• Metabolic acidosis, causing collapse and vomiting – the body’s cells and blood have become too acidic from high intensity exercise, which causes an accumulation of lactate and acid (NB. it’s the acid NOT the lactate that causes fatigue – a topic for another post). This is what occurred to Australian sprinter Sally Pearson as she crossed the finish line in the 4 X 400m relay at the 2010 Commonwealth Games.
  • Injury caused by overuse of muscles and/or joints. Preceded by physical pain in the relevant muscles or joints.
It is interesting to note that in sport these extremes of fatigue are fairly rare. Our brains are simply too smart to let us hurt ourselves – we experience such a strong unpleasant sensation or feeling that we are forced to stop exercise BEFORE we do damage. In exceptional circumstances exceptional athletes can push deeper into this feeling of unpleasantness, such as in Olympic competition. This either results in spectacular performances or spectacular failures.

The anticipatory theory proposes that the body “anticipates” fatigue by comparing its current situation against what it expects to be coming. In other words the current pace, the required distance to go and how much “reserve” is left to get them through to the end. This provides the athlete with the “feeling” of how hard they are working, and they then adjust their pace to prevent their “reserve” being used up before the end of the exercise session.

Perceived exertion – how athletes “feel” fatigue

At the core of the anticipatory theory is that athletes in the real world unconsciously pace themselves based on how they “feel”, and this feeling is the body’s response to all of the signals mentioned above (and probably more). When studies are done of athletes exercising in race-like conditions (eg. told to run 15km in the fastest time they can), this “feel”, which is known as Rating of Perceived Exertion (RPE), virtually always starts at the lowest score and finishes at the highest score. Exceeding the maximum RPE means that one or more of the failures mentioned above occur, resulting in the inability to continue exercising. If an athlete doesn’t reach maximum RPE when the exercise finishes then they still have a “reserve” that hasn’t been completely utilised. In other words the athlete hasn’t maximised their potential.

Because athletes alter their pace to prevent exceeding maximum RPE before the exercise finishes, a marathon run in the heat (or at altitude) will be slower than in cooler conditions. But regardless of the conditions, the pace changes made unconsciously by the athlete will ensure that the rise in RPE remains the same. In other words, if you’ve paced yourself accordingly you won’t “feel” any different; you’ll just be faster or slower. This is an interesting point to consider when looking at factors that improve performance such as nutrition. When you optimise nutrition you won’t “feel” any different, but you will set a better pace and improve your performance.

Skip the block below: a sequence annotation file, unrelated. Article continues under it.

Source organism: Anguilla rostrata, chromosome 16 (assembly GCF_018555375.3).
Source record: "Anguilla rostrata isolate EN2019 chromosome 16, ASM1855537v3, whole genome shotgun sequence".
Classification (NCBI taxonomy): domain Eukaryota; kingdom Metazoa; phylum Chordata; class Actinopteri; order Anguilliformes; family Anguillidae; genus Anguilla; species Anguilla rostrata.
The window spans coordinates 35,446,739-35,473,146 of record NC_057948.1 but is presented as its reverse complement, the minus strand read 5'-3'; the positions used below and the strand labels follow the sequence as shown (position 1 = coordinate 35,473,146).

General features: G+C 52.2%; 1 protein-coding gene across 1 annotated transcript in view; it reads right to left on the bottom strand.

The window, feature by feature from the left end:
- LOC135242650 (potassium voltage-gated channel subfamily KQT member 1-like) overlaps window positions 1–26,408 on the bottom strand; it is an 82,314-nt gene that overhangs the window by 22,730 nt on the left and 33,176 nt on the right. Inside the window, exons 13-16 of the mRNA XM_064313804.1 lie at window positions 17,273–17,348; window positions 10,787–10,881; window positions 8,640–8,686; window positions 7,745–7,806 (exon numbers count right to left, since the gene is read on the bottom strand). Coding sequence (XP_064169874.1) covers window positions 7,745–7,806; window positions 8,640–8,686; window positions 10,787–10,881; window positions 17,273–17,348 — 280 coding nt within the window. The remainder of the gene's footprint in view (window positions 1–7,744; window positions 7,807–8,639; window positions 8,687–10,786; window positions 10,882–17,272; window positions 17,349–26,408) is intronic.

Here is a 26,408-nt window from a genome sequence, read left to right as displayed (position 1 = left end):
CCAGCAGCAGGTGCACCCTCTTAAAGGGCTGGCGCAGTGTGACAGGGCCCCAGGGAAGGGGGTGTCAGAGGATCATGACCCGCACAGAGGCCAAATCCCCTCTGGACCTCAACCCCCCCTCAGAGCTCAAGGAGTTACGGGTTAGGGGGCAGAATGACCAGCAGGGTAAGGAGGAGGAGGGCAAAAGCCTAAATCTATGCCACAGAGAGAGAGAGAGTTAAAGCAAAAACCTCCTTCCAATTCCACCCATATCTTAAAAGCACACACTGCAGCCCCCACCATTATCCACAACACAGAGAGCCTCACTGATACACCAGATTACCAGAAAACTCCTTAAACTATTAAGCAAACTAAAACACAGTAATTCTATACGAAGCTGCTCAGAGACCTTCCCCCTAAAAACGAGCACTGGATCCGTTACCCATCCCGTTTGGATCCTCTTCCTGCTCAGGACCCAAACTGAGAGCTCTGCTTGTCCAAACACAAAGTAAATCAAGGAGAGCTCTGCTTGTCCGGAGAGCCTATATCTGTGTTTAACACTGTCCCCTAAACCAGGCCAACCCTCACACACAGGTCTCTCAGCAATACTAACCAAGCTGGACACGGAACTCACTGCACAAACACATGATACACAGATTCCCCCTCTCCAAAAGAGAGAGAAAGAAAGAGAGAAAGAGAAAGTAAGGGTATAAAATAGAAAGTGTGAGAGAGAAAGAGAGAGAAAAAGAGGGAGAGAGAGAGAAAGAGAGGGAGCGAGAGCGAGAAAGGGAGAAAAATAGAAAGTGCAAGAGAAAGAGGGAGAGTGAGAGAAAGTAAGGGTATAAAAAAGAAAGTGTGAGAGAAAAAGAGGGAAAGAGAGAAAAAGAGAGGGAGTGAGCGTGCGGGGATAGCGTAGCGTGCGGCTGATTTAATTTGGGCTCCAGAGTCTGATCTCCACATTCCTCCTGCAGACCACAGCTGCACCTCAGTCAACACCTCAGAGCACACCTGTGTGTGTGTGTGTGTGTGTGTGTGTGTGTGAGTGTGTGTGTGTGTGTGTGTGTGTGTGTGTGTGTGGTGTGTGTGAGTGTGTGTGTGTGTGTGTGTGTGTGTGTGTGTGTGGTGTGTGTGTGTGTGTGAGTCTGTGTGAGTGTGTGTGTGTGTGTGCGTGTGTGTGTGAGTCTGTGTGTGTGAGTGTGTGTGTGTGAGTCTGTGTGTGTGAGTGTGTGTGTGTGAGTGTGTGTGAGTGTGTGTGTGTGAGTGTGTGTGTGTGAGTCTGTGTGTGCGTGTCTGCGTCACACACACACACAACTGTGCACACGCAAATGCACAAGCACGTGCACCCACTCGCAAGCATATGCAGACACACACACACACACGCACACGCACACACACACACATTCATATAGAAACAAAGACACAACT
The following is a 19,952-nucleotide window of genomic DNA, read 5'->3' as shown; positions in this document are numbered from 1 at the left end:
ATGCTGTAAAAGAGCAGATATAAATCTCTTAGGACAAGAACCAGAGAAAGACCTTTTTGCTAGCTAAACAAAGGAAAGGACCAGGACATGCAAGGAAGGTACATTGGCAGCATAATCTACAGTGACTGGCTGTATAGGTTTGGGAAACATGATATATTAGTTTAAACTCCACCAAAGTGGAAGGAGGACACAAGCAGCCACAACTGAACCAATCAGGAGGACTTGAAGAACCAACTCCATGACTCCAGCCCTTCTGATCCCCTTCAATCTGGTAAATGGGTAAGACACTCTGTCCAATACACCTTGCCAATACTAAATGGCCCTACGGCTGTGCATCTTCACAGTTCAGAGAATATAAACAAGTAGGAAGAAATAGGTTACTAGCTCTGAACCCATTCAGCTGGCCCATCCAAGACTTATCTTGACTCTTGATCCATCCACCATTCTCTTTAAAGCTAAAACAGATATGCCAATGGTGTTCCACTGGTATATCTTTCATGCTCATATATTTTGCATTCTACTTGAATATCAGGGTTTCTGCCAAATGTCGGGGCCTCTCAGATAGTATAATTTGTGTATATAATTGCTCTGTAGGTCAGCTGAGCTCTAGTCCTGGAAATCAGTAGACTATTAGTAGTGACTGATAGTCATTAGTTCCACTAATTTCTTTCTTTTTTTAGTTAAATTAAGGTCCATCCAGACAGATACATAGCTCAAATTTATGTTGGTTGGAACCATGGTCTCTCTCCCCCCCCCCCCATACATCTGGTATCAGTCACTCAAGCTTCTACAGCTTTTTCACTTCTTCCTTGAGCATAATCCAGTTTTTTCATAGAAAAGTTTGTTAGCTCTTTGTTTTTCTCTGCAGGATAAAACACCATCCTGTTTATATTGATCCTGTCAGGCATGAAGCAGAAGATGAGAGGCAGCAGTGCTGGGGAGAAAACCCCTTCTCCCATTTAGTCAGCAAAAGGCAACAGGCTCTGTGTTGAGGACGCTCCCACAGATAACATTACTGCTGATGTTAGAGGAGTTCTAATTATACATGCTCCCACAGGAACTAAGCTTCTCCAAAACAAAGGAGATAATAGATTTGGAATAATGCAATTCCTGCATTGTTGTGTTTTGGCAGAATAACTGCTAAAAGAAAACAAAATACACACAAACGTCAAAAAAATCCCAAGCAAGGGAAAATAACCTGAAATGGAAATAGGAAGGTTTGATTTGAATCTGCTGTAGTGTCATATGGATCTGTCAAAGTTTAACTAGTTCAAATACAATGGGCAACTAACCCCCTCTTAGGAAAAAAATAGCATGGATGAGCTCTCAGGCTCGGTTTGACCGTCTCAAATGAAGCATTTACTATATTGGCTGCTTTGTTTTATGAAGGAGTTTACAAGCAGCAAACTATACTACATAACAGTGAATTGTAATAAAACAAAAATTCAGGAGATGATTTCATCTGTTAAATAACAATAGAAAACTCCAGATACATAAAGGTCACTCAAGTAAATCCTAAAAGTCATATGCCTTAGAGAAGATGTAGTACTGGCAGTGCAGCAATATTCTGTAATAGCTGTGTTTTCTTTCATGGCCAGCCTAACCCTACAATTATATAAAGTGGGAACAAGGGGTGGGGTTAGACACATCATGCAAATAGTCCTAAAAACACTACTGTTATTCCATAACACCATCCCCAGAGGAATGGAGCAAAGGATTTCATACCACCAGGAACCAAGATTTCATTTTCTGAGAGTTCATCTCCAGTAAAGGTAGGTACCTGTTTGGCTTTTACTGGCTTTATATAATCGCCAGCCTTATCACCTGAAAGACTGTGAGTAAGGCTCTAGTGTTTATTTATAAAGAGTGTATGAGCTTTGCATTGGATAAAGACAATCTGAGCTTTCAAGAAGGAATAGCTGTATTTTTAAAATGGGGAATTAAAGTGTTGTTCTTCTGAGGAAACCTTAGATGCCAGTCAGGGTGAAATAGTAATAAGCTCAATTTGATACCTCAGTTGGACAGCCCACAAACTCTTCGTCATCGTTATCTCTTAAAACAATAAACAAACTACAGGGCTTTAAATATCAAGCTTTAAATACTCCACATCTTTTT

What's the relevance to nutrition?

The main reason for introducing the concept of fatigue is because nutrition strategies can play a role in most of them. Hypoglycaemia can be prevented or delayed in endurance exercise with adequate carbohydrate, both before and during exercise. Nutritional supplements have the ability to buffer against the lowered pH in both the blood and cells, allowing athletes to perform better in high intensity exercise. Novel nutrition strategies to slow the rise in core body temperature were developed by sports dietitians in the lead up the the Beijing Olympics, and the importance of hydration has been understood by athletes for years.


So to wrap this up, we know that the body can theoretically fail in several different ways from overexercising – these are the ultimate end points of fatigue. But we also know that in the real world of competition (and studies where athletes are free to set their own pace) athletes rarely experience this type of fatigue, because they unconsciously alter their pace to suit the demands of the exercise session.

Nutrition has been shown to have a significant impact on many of these physiological limits. In the coming posts I’ll start to describe how we can use nutrition strategies to maximise performance by providing a greater “reserve”, allowing us to set a faster pace. You won’t “feel” it working, because the increase in RPE will remain the same, but you will be producing a higher speed or power output for the same level of RPE. And the ultimate proof will come as you cross the finish line, or finish the match.